COMP 150PLD-Programming Language Design
Creating a new programming language requires designers to draw on a
wide range of skills: theory to create a
well-defined semantics, engineering to produce an
efficient implementation, and aesthetics to ensure the whole is
coherent and pleasing to programmers. In this class, we will study
the principles and tools that underlie programming language design.
We will consider both general-purpose languages, which are languages
intended for almost any programming task, and domain-specific
languages, which are languages focused on specific tasks.
Content will be presented in activities accompanied by pre-recorded lectures.
The class will be a combination of both interactive labs -- e.g. analyzing code artifacts --
and seminar-style discussions -- e.g. selected academic papers.
You will use the knowledge you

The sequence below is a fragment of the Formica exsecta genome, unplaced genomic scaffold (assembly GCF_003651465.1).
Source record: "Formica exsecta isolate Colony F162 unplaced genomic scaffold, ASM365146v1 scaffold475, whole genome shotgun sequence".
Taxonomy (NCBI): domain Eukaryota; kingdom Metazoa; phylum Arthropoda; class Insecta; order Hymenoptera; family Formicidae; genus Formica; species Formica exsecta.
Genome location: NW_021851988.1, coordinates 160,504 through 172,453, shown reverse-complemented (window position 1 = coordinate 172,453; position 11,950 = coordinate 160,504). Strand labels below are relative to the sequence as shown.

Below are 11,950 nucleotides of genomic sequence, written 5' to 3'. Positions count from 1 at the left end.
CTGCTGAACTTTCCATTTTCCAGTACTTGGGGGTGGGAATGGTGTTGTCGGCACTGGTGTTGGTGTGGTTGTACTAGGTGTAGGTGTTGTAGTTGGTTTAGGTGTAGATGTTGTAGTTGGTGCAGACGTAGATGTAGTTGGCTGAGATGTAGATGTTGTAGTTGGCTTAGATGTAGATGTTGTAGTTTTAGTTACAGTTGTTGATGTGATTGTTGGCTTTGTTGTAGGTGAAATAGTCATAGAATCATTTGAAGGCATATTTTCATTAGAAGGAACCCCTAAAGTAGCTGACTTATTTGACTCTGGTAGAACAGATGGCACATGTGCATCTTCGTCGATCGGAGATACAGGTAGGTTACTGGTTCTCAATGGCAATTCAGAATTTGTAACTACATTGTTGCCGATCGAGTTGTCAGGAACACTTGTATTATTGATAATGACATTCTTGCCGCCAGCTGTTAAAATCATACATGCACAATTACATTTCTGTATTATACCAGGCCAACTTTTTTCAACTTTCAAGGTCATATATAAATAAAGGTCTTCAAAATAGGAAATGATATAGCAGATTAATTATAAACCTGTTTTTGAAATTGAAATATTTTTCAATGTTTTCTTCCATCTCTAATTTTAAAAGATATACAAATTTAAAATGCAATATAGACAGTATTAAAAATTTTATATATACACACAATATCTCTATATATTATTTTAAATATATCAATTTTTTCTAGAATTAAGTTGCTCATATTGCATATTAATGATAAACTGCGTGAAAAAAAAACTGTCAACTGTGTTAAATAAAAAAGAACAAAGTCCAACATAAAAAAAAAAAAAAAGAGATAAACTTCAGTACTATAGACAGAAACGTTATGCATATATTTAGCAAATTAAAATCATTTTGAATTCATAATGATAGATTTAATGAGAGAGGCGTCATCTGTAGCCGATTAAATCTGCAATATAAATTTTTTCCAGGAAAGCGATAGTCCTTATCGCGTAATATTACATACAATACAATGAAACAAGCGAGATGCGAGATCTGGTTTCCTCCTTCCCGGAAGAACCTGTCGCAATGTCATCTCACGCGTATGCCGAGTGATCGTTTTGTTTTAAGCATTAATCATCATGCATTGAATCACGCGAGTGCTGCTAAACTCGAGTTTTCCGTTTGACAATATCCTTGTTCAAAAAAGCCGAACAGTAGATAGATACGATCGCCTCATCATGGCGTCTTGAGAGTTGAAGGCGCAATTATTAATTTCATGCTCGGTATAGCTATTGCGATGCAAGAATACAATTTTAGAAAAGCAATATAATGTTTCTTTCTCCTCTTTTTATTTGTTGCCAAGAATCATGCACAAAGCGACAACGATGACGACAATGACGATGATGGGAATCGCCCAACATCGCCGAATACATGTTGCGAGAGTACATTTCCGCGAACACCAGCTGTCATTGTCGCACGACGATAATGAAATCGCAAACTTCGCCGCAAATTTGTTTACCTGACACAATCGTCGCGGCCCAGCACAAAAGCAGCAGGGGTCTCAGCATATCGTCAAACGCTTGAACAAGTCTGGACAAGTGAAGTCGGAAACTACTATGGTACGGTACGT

acquire to design and implement your own domain-specific programming
Prerequisites are COMP40 (Machine Structure and Assembly-Languge Programming)
and COMP105 (Programming Languages).
Reading Academic Papers
In this class, we will be reading recently published academic papers
on both programming language designs and on tools for creating such
Reading technical papers is an acquired skill, and we'll work on
honing that skill in this class. You will read a new paper at most
once a week. You will be expected to read the paper in
advance of the class in which we start to discuss the paper and
then to participate actively in the class discussions. We will
structure our class discussions using a process
this note (with thanks to Norman Ramsey)
and insights from the Tufts' GIFT program on group work.
Students will be active participants in discussions with roles and followup tasks.
The discussion structure enables us to understand
the intent of the languages and tools the papers describe, and document insights
that might apply to your technical writings and projects. The roles will
help divide and structure the group activities and provide individuals with
participation credit (see grading). The time commitment for these roles will be
mostly completed in class with at most two short follow up tasks for documentation.
Effective technical communication is a critical skill for computer scientists.
For example, programming language designers can only convince programmers to use their languages
if the accompanying documentation is clear and compelling.